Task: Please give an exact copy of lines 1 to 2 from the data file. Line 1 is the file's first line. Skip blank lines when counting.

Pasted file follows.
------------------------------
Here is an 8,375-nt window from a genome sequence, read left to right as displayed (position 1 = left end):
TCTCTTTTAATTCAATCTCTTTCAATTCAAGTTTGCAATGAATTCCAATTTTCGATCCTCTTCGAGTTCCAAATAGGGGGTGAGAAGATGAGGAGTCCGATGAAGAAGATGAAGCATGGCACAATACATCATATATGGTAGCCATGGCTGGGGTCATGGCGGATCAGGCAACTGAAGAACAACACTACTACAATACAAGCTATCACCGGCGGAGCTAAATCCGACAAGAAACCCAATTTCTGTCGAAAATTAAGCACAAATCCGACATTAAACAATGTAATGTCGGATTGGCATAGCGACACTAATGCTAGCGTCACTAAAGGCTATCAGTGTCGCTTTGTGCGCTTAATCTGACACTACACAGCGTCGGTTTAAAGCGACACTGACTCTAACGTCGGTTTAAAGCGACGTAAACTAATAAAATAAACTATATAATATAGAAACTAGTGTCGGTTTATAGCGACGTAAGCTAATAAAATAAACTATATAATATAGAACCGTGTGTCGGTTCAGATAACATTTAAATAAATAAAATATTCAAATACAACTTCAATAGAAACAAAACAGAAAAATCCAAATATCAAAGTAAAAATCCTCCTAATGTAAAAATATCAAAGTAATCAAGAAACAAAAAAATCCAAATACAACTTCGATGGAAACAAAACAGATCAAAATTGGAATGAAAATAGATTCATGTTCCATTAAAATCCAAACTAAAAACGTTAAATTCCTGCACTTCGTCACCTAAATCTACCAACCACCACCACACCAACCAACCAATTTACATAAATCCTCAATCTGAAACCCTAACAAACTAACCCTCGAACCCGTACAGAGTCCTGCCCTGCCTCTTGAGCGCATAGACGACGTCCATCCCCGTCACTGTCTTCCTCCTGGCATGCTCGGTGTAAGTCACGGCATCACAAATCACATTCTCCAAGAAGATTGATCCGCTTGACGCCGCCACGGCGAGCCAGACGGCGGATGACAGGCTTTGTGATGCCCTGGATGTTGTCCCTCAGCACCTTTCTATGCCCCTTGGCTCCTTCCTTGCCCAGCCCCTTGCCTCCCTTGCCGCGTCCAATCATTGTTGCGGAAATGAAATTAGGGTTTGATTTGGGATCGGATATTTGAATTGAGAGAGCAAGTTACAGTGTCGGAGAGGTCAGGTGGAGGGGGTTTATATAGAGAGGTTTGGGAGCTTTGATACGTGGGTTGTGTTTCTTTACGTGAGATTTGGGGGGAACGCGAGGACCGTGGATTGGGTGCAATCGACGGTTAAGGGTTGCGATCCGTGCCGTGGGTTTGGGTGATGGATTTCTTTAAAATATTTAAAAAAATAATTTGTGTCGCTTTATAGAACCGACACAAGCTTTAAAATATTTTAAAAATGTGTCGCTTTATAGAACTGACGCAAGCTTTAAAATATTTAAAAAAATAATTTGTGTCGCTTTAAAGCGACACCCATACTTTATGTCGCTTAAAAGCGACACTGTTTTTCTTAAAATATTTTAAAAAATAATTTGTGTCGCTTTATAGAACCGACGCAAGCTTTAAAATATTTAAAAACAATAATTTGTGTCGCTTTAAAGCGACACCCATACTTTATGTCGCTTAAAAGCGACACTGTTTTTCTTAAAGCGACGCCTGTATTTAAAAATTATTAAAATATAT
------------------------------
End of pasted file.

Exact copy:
Here is an 8,375-nt window from a genome sequence, read left to right as displayed (position 1 = left end):
TCTCTTTTAATTCAATCTCTTTCAATTCAAGTTTGCAATGAATTCCAATTTTCGATCCTCTTCGAGTTCCAAATAGGGGGTGAGAAGATGAGGAGTCCGATGAAGAAGATGAAGCATGGCACAATACATCATATATGGTAGCCATGGCTGGGGTCATGGCGGATCAGGCAACTGAAGAACAACACTACTACAATACAAGCTATCACCGGCGGAGCTAAATCCGACAAGAAACCCAATTTCTGTCGAAAATTAAGCACAAATCCGACATTAAACAATGTAATGTCGGATTGGCATAGCGACACTAATGCTAGCGTCACTAAAGGCTATCAGTGTCGCTTTGTGCGCTTAATCTGACACTACACAGCGTCGGTTTAAAGCGACACTGACTCTAACGTCGGTTTAAAGCGACGTAAACTAATAAAATAAACTATATAATATAGAAACTAGTGTCGGTTTATAGCGACGTAAGCTAATAAAATAAACTATATAATATAGAACCGTGTGTCGGTTCAGATAACATTTAAATAAATAAAATATTCAAATACAACTTCAATAGAAACAAAACAGAAAAATCCAAATATCAAAGTAAAAATCCTCCTAATGTAAAAATATCAAAGTAATCAAGAAACAAAAAAATCCAAATACAACTTCGATGGAAACAAAACAGATCAAAATTGGAATGAAAATAGATTCATGTTCCATTAAAATCCAAACTAAAAACGTTAAATTCCTGCACTTCGTCACCTAAATCTACCAACCACCACCACACCAACCAACCAATTTACATAAATCCTCAATCTGAAACCCTAACAAACTAACCCTCGAACCCGTACAGAGTCCTGCCCTGCCTCTTGAGCGCATAGACGACGTCCATCCCCGTCACTGTCTTCCTCCTGGCATGCTCGGTGTAAGTCACGGCATCACAAATCACATTCTCCAAGAAGATTGATCCGCTTGACGCCGCCACGGCGAGCCAGACGGCGGATGACAGGCTTTGTGATGCCCTGGATGTTGTCCCTCAGCACCTTTCTATGCCCCTTGGCTCCTTCCTTGCCCAGCCCCTTGCCTCCCTTGCCGCGTCCAATCATTGTTGCGGAAATGAAATTAGGGTTTGATTTGGGATCGGATATTTGAATTGAGAGAGCAAGTTACAGTGTCGGAGAGGTCAGGTGGAGGGGGTTTATATAGAGAGGTTTGGGAGCTTTGATACGTGGGTTGTGTTTCTTTACGTGAGATTTGGGGGGAACGCGAGGACCGTGGATTGGGTGCAATCGACGGTTAAGGGTTGCGATCCGTGCCGTGGGTTTGGGTGATGGATTTCTTTAAAATATTTAAAAAAATAATTTGTGTCGCTTTATAGAACCGACACAAGCTTTAAAATATTTTAAAAATGTGTCGCTTTATAGAACTGACGCAAGCTTTAAAATATTTAAAAAAATAATTTGTGTCGCTTTAAAGCGACACCCATACTTTATGTCGCTTAAAAGCGACACTGTTTTTCTTAAAATATTTTAAAAAATAATTTGTGTCGCTTTATAGAACCGACGCAAGCTTTAAAATATTTAAAAACAATAATTTGTGTCGCTTTAAAGCGACACCCATACTTTATGTCGCTTAAAAGCGACACTGTTTTTCTTAAAGCGACGCCTGTATTTAAAAATTATTAAAATATAT